Many years of research, especially in the archives and libraries of Venice and the Vatican, have brought fruit. In the prestigious series Collectanea Vaticana Hungariae, published by the Gondolat publishing house in Budapest, Antonín Kalous from the Department of History at the UP Faculty of Arts published an edition of medieval documents entitled The Legation of Angelo Pecchinoli at the Court of the King of Hungary (1488–1490).
The publication focusses on documents relating to the legation of the papal nuncio Angelo Pecchinoli at the court of King Matthias Corvinus of Hungary and Bohemia in 1488–1490. Pecchinoli recorded the negotiations with the monarch and members of the royal court in detail, as well as his death and the accession of the new king, Vladislav Jagiellonian.
“His accounts of his dealings with King Matthias, Queen Beatrix, and other members of the royal court, especially the bishops, are written in very vivid language, using direct speech to record conversations with the monarch and other interlocutors. The nuncio does not shy away from expressive language to give his reports the stamp of authenticity. They are written in Latin; however, sometimes German or Italian terms appear in the documents, even Hungarian invectives,” said the historian from Palacký University Olomouc. He added that the task of the papal nuncio was, among other things, to protect the freedoms and properties of the Church when the situation required it.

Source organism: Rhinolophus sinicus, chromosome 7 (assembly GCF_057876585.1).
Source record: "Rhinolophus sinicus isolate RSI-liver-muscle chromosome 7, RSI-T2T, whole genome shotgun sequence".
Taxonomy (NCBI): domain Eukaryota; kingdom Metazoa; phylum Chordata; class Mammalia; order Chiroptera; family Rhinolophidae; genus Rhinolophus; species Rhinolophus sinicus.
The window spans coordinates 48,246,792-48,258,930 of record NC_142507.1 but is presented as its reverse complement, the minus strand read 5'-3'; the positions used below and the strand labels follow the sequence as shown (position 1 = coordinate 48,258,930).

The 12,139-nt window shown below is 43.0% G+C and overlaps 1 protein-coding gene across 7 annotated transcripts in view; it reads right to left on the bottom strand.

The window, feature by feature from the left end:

“For instance, the king imprisoned the archbishop of Kalocsi, and the nuncio was supposed to free him and bring him before the ecclesiastical court – and he failed. The papal city of Ancona also turned to King Matthias for protection. The nuncio also monitored Matthias’ negotiations with the Ottoman Turks, his involvement in the battles against the Turkish threat, and the question of succession in the Hungarian kingdom," recounts Kalous.
As Kalous noted, the work on this extraordinary edition was complicated due to the large amounts of abbreviations in the medieval script, but also because of the cipher used by the papal nuncio. “Encrypted letters were commonly used by the 15th century. In this case, fortunately, the cipher was a simple substitution," he said.
The book was published by Gondolat publishing house in Budapest as part of a project by the Vilmos Fraknói Research Centre at Péter Pázmány Catholic University and the Hungarian Academy of Sciences (MTA-PPKE Fraknói Vilmos Vatican Historical Research Group). It was published in the prestigious Collectanea Vaticana Hungariae series, which focusses primarily on the publication of sources from the Vatican archives, i.e. sources related to papal history. It is the result of Antonín Kalous’s many years of research conducted mainly in archives and libraries in Venice and the Vatican; however he searched other archives in Central Europe, too.
“The book took a lot of time and effort. I first thought about such an edition in 2012, and it took shape a year later when I visited the National Library in Venice. There I discovered how rich the material was," said the historian.
The reports of Angelo Pecchinoli have been studied to date only by Hungarian historian Vilmos Fraknói (1843–1925), who used the transcripts of János Mircse. They are published in Kalous’s book in full for the first time. They provide an unusual and very valuable insight into the events at the royal court of Matthias Corvinus at the end of his reign, and especially into the relations between the papacy and Central Europe. In view of that, these sources are irreplaceable.